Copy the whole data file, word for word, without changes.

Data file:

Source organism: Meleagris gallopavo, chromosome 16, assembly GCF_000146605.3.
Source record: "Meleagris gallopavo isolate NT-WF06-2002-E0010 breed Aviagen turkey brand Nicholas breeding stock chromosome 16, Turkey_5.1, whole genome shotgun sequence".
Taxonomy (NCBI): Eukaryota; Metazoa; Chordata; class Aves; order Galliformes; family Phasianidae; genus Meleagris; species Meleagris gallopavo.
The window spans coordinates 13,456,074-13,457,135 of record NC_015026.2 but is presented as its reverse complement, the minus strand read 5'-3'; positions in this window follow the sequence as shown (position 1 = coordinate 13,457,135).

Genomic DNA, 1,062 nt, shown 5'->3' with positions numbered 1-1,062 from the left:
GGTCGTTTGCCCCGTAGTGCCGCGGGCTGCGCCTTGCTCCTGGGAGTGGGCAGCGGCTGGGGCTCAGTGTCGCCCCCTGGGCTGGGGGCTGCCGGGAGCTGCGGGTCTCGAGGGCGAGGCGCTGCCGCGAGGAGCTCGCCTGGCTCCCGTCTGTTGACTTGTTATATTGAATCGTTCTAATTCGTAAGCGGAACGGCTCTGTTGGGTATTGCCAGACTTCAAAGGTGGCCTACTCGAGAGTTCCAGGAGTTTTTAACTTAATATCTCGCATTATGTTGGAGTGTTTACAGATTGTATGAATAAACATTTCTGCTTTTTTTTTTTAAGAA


Source organism: Meleagris gallopavo, chromosome 16, assembly GCF_000146605.3.
Source record: "Meleagris gallopavo isolate NT-WF06-2002-E0010 breed Aviagen turkey brand Nicholas breeding stock chromosome 16, Turkey_5.1, whole genome shotgun sequence".
Taxonomy (NCBI): Eukaryota; Metazoa; Chordata; class Aves; order Galliformes; family Phasianidae; genus Meleagris; species Meleagris gallopavo.
The window spans coordinates 13,456,074-13,457,135 of record NC_015026.2 but is presented as its reverse complement, the minus strand read 5'-3'; positions in this window follow the sequence as shown (position 1 = coordinate 13,457,135).

Genomic DNA, 1,062 nt, shown 5'->3' with positions numbered 1-1,062 from the left:
GGTCGTTTGCCCCGTAGTGCCGCGGGCTGCGCCTTGCTCCTGGGAGTGGGCAGCGGCTGGGGCTCAGTGTCGCCCCCTGGGCTGGGGGCTGCCGGGAGCTGCGGGTCTCGAGGGCGAGGCGCTGCCGCGAGGAGCTCGCCTGGCTCCCGTCTGTTGACTTGTTATATTGAATCGTTCTAATTCGTAAGCGGAACGGCTCTGTTGGGTATTGCCAGACTTCAAAGGTGGCCTACTCGAGAGTTCCAGGAGTTTTTAACTTAATATCTCGCATTATGTTGGAGTGTTTACAGATTGTATGAATAAACATTTCTGCTTTTTTTTTTTAAGAA